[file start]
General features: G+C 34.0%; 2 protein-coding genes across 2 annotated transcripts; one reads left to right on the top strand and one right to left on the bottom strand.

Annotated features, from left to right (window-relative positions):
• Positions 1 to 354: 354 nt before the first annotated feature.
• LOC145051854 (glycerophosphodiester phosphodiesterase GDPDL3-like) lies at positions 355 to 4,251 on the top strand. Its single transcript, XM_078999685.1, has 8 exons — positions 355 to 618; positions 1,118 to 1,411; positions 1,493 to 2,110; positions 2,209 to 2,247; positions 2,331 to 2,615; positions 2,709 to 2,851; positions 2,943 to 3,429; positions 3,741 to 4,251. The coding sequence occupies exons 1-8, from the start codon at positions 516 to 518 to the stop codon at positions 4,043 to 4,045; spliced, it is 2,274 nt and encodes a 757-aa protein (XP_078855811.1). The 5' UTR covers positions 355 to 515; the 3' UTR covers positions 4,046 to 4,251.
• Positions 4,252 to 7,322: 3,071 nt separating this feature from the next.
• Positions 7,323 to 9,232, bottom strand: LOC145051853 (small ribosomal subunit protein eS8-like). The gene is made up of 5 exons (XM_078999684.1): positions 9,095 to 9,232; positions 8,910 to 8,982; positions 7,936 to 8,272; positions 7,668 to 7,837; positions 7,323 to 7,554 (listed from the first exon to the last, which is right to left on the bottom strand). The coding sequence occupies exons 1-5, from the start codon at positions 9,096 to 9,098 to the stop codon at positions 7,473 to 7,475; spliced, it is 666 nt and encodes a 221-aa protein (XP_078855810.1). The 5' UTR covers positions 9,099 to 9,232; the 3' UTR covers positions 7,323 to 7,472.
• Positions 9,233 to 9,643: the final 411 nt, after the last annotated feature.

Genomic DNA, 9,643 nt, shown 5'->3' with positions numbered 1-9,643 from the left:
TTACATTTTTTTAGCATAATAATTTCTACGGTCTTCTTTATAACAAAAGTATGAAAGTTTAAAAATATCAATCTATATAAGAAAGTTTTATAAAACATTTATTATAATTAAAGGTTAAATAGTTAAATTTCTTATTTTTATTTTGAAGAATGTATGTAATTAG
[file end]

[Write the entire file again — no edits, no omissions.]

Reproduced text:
General features: G+C 34.0%; 2 protein-coding genes across 2 annotated transcripts; one reads left to right on the top strand and one right to left on the bottom strand.

Annotated features, from left to right (window-relative positions):
• Positions 1 to 354: 354 nt before the first annotated feature.
• LOC145051854 (glycerophosphodiester phosphodiesterase GDPDL3-like) lies at positions 355 to 4,251 on the top strand. Its single transcript, XM_078999685.1, has 8 exons — positions 355 to 618; positions 1,118 to 1,411; positions 1,493 to 2,110; positions 2,209 to 2,247; positions 2,331 to 2,615; positions 2,709 to 2,851; positions 2,943 to 3,429; positions 3,741 to 4,251. The coding sequence occupies exons 1-8, from the start codon at positions 516 to 518 to the stop codon at positions 4,043 to 4,045; spliced, it is 2,274 nt and encodes a 757-aa protein (XP_078855811.1). The 5' UTR covers positions 355 to 515; the 3' UTR covers positions 4,046 to 4,251.
• Positions 4,252 to 7,322: 3,071 nt separating this feature from the next.
• Positions 7,323 to 9,232, bottom strand: LOC145051853 (small ribosomal subunit protein eS8-like). The gene is made up of 5 exons (XM_078999684.1): positions 9,095 to 9,232; positions 8,910 to 8,982; positions 7,936 to 8,272; positions 7,668 to 7,837; positions 7,323 to 7,554 (listed from the first exon to the last, which is right to left on the bottom strand). The coding sequence occupies exons 1-5, from the start codon at positions 9,096 to 9,098 to the stop codon at positions 7,473 to 7,475; spliced, it is 666 nt and encodes a 221-aa protein (XP_078855810.1). The 5' UTR covers positions 9,099 to 9,232; the 3' UTR covers positions 7,323 to 7,472.
• Positions 9,233 to 9,643: the final 411 nt, after the last annotated feature.

Genomic DNA, 9,643 nt, shown 5'->3' with positions numbered 1-9,643 from the left:
TTACATTTTTTTAGCATAATAATTTCTACGGTCTTCTTTATAACAAAAGTATGAAAGTTTAAAAATATCAATCTATATAAGAAAGTTTTATAAAACATTTATTATAATTAAAGGTTAAATAGTTAAATTTCTTATTTTTATTTTGAAGAATGTATGTAATTAG